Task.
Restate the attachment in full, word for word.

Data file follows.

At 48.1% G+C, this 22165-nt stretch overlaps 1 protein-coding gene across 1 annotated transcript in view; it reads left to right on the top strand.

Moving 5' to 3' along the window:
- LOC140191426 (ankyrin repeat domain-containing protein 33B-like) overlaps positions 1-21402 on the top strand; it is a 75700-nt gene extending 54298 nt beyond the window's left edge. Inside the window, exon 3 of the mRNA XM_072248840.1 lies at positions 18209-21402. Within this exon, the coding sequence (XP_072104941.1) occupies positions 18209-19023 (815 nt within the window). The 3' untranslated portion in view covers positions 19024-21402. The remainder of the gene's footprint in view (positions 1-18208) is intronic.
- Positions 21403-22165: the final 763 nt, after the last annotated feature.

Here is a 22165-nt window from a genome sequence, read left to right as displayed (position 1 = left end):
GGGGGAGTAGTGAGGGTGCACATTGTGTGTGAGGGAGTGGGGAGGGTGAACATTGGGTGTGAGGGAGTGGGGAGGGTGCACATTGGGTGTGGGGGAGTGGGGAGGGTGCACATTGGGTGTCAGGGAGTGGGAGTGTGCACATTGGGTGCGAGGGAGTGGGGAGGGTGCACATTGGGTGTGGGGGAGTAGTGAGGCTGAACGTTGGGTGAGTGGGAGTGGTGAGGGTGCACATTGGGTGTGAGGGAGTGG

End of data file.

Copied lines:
At 48.1% G+C, this 22165-nt stretch overlaps 1 protein-coding gene across 1 annotated transcript in view; it reads left to right on the top strand.

Moving 5' to 3' along the window:
- LOC140191426 (ankyrin repeat domain-containing protein 33B-like) overlaps positions 1-21402 on the top strand; it is a 75700-nt gene extending 54298 nt beyond the window's left edge. Inside the window, exon 3 of the mRNA XM_072248840.1 lies at positions 18209-21402. Within this exon, the coding sequence (XP_072104941.1) occupies positions 18209-19023 (815 nt within the window). The 3' untranslated portion in view covers positions 19024-21402. The remainder of the gene's footprint in view (positions 1-18208) is intronic.
- Positions 21403-22165: the final 763 nt, after the last annotated feature.

Here is a 22165-nt window from a genome sequence, read left to right as displayed (position 1 = left end):
GGGGGAGTAGTGAGGGTGCACATTGTGTGTGAGGGAGTGGGGAGGGTGAACATTGGGTGTGAGGGAGTGGGGAGGGTGCACATTGGGTGTGGGGGAGTGGGGAGGGTGCACATTGGGTGTCAGGGAGTGGGAGTGTGCACATTGGGTGCGAGGGAGTGGGGAGGGTGCACATTGGGTGTGGGGGAGTAGTGAGGCTGAACGTTGGGTGAGTGGGAGTGGTGAGGGTGCACATTGGGTGTGAGGGAGTGG